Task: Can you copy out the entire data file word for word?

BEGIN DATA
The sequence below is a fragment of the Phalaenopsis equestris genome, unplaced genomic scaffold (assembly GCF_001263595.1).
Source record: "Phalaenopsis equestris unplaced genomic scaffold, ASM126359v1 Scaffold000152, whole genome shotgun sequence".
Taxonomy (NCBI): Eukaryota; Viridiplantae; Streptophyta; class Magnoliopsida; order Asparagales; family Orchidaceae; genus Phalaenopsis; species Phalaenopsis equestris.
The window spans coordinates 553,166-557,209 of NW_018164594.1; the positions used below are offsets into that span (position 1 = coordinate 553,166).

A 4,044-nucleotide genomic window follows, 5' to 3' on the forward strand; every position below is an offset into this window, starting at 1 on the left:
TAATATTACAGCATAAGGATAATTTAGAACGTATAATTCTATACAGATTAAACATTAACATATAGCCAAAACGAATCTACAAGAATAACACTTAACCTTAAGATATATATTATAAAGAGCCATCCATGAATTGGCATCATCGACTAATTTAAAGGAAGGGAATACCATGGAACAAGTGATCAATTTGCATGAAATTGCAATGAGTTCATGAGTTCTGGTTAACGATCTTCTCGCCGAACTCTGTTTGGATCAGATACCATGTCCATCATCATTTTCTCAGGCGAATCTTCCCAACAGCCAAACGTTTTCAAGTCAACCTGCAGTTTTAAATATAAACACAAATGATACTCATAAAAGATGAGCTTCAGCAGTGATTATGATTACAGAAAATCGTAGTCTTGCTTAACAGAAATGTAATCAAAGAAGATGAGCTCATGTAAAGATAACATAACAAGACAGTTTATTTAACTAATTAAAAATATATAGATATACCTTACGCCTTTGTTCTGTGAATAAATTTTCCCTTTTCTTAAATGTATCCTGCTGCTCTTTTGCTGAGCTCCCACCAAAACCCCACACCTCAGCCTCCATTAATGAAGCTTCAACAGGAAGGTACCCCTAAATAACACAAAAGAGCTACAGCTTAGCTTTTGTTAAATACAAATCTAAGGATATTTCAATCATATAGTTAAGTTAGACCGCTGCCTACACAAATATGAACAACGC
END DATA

The sequence below is a fragment of the Phalaenopsis equestris genome, unplaced genomic scaffold (assembly GCF_001263595.1).
Source record: "Phalaenopsis equestris unplaced genomic scaffold, ASM126359v1 Scaffold000152, whole genome shotgun sequence".
Taxonomy (NCBI): Eukaryota; Viridiplantae; Streptophyta; class Magnoliopsida; order Asparagales; family Orchidaceae; genus Phalaenopsis; species Phalaenopsis equestris.
The window spans coordinates 553,166-557,209 of NW_018164594.1; the positions used below are offsets into that span (position 1 = coordinate 553,166).

A 4,044-nucleotide genomic window follows, 5' to 3' on the forward strand; every position below is an offset into this window, starting at 1 on the left:
TAATATTACAGCATAAGGATAATTTAGAACGTATAATTCTATACAGATTAAACATTAACATATAGCCAAAACGAATCTACAAGAATAACACTTAACCTTAAGATATATATTATAAAGAGCCATCCATGAATTGGCATCATCGACTAATTTAAAGGAAGGGAATACCATGGAACAAGTGATCAATTTGCATGAAATTGCAATGAGTTCATGAGTTCTGGTTAACGATCTTCTCGCCGAACTCTGTTTGGATCAGATACCATGTCCATCATCATTTTCTCAGGCGAATCTTCCCAACAGCCAAACGTTTTCAAGTCAACCTGCAGTTTTAAATATAAACACAAATGATACTCATAAAAGATGAGCTTCAGCAGTGATTATGATTACAGAAAATCGTAGTCTTGCTTAACAGAAATGTAATCAAAGAAGATGAGCTCATGTAAAGATAACATAACAAGACAGTTTATTTAACTAATTAAAAATATATAGATATACCTTACGCCTTTGTTCTGTGAATAAATTTTCCCTTTTCTTAAATGTATCCTGCTGCTCTTTTGCTGAGCTCCCACCAAAACCCCACACCTCAGCCTCCATTAATGAAGCTTCAACAGGAAGGTACCCCTAAATAACACAAAAGAGCTACAGCTTAGCTTTTGTTAAATACAAATCTAAGGATATTTCAATCATATAGTTAAGTTAGACCGCTGCCTACACAAATATGAACAACGC